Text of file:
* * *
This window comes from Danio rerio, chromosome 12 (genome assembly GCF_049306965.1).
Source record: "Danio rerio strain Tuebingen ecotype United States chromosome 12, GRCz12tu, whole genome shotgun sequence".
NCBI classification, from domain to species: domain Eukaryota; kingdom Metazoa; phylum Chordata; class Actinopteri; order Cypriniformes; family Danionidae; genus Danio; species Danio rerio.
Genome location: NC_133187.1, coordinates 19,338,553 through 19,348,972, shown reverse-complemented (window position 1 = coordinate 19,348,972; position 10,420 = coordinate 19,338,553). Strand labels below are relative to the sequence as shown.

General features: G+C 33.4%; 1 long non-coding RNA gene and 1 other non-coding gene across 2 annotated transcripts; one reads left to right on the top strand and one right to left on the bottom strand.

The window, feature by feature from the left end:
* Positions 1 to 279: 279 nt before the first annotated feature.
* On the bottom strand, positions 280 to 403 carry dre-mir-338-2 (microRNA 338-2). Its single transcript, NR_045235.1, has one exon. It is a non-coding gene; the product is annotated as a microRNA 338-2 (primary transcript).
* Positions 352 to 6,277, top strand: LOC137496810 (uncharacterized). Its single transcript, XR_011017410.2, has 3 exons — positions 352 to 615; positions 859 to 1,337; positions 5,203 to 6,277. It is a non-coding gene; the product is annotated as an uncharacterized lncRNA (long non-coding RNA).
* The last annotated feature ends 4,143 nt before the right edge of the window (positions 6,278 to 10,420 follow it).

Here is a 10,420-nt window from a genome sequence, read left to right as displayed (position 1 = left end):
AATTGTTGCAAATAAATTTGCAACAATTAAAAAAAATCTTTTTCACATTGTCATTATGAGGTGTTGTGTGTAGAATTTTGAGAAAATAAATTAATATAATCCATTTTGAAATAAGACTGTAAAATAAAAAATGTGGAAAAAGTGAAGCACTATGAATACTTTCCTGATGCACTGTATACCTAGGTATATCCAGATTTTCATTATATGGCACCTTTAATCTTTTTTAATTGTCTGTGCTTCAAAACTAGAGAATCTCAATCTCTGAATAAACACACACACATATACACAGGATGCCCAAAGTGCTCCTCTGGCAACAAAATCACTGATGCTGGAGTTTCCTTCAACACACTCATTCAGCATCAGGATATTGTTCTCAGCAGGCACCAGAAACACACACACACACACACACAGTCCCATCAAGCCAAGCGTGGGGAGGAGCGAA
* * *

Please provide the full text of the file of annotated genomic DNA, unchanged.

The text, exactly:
This window comes from Danio rerio, chromosome 12 (genome assembly GCF_049306965.1).
Source record: "Danio rerio strain Tuebingen ecotype United States chromosome 12, GRCz12tu, whole genome shotgun sequence".
NCBI classification, from domain to species: domain Eukaryota; kingdom Metazoa; phylum Chordata; class Actinopteri; order Cypriniformes; family Danionidae; genus Danio; species Danio rerio.
Genome location: NC_133187.1, coordinates 19,338,553 through 19,348,972, shown reverse-complemented (window position 1 = coordinate 19,348,972; position 10,420 = coordinate 19,338,553). Strand labels below are relative to the sequence as shown.

General features: G+C 33.4%; 1 long non-coding RNA gene and 1 other non-coding gene across 2 annotated transcripts; one reads left to right on the top strand and one right to left on the bottom strand.

The window, feature by feature from the left end:
* Positions 1 to 279: 279 nt before the first annotated feature.
* On the bottom strand, positions 280 to 403 carry dre-mir-338-2 (microRNA 338-2). Its single transcript, NR_045235.1, has one exon. It is a non-coding gene; the product is annotated as a microRNA 338-2 (primary transcript).
* Positions 352 to 6,277, top strand: LOC137496810 (uncharacterized). Its single transcript, XR_011017410.2, has 3 exons — positions 352 to 615; positions 859 to 1,337; positions 5,203 to 6,277. It is a non-coding gene; the product is annotated as an uncharacterized lncRNA (long non-coding RNA).
* The last annotated feature ends 4,143 nt before the right edge of the window (positions 6,278 to 10,420 follow it).

Here is a 10,420-nt window from a genome sequence, read left to right as displayed (position 1 = left end):
AATTGTTGCAAATAAATTTGCAACAATTAAAAAAAATCTTTTTCACATTGTCATTATGAGGTGTTGTGTGTAGAATTTTGAGAAAATAAATTAATATAATCCATTTTGAAATAAGACTGTAAAATAAAAAATGTGGAAAAAGTGAAGCACTATGAATACTTTCCTGATGCACTGTATACCTAGGTATATCCAGATTTTCATTATATGGCACCTTTAATCTTTTTTAATTGTCTGTGCTTCAAAACTAGAGAATCTCAATCTCTGAATAAACACACACACATATACACAGGATGCCCAAAGTGCTCCTCTGGCAACAAAATCACTGATGCTGGAGTTTCCTTCAACACACTCATTCAGCATCAGGATATTGTTCTCAGCAGGCACCAGAAACACACACACACACACACACAGTCCCATCAAGCCAAGCGTGGGGAGGAGCGAA